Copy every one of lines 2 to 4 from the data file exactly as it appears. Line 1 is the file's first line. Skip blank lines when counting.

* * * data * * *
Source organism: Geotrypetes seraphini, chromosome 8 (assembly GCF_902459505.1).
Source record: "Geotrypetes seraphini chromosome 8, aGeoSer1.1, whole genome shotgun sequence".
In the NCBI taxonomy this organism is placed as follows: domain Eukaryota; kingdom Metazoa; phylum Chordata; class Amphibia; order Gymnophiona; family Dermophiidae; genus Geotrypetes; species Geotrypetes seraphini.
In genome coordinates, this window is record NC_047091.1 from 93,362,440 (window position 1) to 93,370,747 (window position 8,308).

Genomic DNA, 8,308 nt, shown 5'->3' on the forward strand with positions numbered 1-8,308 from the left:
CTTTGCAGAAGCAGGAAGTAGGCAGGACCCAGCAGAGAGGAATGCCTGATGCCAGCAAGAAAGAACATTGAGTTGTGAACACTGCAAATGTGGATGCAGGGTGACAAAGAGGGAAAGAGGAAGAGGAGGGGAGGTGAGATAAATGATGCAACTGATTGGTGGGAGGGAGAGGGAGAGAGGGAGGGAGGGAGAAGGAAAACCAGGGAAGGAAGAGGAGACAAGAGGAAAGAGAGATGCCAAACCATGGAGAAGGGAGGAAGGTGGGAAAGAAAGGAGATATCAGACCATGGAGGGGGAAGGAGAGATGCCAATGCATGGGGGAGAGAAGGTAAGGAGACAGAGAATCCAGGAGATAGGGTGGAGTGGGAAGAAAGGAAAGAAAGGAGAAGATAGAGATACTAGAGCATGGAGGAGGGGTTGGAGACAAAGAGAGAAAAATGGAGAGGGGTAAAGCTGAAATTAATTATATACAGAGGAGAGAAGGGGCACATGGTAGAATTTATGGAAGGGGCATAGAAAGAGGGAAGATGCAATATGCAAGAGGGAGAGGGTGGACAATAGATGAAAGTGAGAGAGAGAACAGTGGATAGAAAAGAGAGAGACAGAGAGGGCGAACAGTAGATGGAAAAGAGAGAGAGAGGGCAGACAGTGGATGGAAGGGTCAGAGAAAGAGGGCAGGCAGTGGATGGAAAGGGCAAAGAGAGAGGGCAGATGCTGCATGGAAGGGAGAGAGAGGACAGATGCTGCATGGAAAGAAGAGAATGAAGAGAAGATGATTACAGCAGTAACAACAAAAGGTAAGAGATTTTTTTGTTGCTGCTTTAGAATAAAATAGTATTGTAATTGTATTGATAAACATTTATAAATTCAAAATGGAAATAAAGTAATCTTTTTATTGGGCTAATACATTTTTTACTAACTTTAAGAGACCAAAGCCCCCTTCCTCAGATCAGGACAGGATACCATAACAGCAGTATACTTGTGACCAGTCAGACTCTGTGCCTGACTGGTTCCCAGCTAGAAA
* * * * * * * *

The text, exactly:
Source record: "Geotrypetes seraphini chromosome 8, aGeoSer1.1, whole genome shotgun sequence".
In the NCBI taxonomy this organism is placed as follows: domain Eukaryota; kingdom Metazoa; phylum Chordata; class Amphibia; order Gymnophiona; family Dermophiidae; genus Geotrypetes; species Geotrypetes seraphini.
In genome coordinates, this window is record NC_047091.1 from 93,362,440 (window position 1) to 93,370,747 (window position 8,308).